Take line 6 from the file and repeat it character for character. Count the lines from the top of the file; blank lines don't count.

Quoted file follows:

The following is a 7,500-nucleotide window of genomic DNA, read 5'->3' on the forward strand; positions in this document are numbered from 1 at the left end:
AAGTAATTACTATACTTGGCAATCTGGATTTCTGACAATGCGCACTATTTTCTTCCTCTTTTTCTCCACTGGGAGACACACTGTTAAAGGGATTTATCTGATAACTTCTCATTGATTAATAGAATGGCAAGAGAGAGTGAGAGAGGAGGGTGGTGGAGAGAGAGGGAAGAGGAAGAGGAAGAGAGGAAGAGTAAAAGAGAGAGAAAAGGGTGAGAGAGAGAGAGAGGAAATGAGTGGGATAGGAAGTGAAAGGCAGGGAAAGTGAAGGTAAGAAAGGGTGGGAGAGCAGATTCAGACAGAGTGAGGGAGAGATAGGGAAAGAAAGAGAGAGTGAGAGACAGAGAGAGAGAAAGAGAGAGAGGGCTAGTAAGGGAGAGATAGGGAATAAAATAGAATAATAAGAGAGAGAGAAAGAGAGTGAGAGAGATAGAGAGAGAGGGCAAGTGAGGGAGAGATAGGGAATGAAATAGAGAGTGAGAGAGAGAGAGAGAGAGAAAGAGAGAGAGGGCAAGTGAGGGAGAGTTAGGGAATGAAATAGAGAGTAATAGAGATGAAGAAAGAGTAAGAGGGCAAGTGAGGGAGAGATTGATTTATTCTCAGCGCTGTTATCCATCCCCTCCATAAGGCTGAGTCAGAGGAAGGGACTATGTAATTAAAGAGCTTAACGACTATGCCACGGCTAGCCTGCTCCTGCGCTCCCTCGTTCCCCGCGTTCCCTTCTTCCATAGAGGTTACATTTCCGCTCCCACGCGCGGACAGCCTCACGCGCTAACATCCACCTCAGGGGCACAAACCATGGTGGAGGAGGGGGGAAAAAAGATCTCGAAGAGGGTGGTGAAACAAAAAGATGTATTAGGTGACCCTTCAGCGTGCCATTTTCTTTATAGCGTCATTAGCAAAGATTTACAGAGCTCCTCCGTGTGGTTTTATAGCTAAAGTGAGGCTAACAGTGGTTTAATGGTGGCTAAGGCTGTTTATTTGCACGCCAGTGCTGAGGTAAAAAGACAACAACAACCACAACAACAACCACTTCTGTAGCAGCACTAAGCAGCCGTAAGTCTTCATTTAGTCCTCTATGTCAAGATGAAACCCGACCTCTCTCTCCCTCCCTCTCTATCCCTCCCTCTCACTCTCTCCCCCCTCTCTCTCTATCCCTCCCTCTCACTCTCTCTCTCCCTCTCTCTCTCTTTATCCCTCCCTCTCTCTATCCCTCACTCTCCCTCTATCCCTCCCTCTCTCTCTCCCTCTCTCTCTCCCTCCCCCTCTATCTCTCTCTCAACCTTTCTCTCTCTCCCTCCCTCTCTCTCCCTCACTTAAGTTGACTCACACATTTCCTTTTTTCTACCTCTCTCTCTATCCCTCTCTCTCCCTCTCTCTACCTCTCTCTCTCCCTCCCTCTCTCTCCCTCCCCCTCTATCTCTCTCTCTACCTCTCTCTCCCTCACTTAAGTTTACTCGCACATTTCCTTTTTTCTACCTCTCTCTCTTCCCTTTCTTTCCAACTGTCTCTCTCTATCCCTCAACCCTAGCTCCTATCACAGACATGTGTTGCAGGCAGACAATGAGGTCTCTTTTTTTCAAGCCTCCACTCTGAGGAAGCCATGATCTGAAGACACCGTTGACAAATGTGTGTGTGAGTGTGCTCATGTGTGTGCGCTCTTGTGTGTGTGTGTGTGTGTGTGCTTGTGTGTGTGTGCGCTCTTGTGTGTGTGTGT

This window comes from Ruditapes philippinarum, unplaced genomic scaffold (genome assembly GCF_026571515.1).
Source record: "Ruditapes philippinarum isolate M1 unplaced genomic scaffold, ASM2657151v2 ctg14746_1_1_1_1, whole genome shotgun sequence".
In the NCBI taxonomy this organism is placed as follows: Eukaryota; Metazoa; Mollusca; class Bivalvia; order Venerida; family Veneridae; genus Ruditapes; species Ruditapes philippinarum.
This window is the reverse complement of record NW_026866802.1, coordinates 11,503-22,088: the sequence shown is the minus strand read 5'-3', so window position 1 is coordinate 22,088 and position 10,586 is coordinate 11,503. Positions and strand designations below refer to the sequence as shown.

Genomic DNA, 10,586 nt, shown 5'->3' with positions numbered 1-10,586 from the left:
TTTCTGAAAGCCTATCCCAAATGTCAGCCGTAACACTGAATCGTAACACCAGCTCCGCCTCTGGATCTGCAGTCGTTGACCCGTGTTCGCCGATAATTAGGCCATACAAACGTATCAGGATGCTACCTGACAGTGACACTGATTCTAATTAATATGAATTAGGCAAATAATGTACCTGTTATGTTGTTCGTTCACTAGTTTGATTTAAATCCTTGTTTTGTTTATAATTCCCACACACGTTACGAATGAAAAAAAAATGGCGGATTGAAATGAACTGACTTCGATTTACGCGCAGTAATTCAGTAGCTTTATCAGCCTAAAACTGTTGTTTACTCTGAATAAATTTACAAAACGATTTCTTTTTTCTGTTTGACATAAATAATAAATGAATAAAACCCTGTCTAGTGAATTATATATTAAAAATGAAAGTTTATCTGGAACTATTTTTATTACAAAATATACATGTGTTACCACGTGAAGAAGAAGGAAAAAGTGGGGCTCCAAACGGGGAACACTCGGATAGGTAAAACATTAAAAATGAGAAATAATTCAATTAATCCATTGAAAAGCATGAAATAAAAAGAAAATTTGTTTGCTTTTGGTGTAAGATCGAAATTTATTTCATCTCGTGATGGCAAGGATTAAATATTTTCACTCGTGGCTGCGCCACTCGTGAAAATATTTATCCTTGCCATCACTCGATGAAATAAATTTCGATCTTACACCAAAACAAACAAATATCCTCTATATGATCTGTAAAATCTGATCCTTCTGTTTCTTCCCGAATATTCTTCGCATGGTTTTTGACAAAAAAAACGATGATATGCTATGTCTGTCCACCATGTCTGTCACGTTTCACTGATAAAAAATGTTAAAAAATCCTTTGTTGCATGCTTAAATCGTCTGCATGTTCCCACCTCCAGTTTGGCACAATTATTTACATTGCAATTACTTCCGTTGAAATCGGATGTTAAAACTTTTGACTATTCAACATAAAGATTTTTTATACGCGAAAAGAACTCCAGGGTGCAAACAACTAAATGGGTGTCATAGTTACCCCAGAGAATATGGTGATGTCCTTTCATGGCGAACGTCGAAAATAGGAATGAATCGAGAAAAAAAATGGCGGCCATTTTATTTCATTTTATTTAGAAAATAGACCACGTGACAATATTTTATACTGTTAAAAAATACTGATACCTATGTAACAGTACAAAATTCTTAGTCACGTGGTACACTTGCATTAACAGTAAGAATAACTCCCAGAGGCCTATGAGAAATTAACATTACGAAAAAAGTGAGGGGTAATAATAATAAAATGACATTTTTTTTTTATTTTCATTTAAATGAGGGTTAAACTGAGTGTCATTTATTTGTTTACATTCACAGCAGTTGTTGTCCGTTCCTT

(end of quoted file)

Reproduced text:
This window is the reverse complement of record NW_026866802.1, coordinates 11,503-22,088: the sequence shown is the minus strand read 5'-3', so window position 1 is coordinate 22,088 and position 10,586 is coordinate 11,503. Positions and strand designations below refer to the sequence as shown.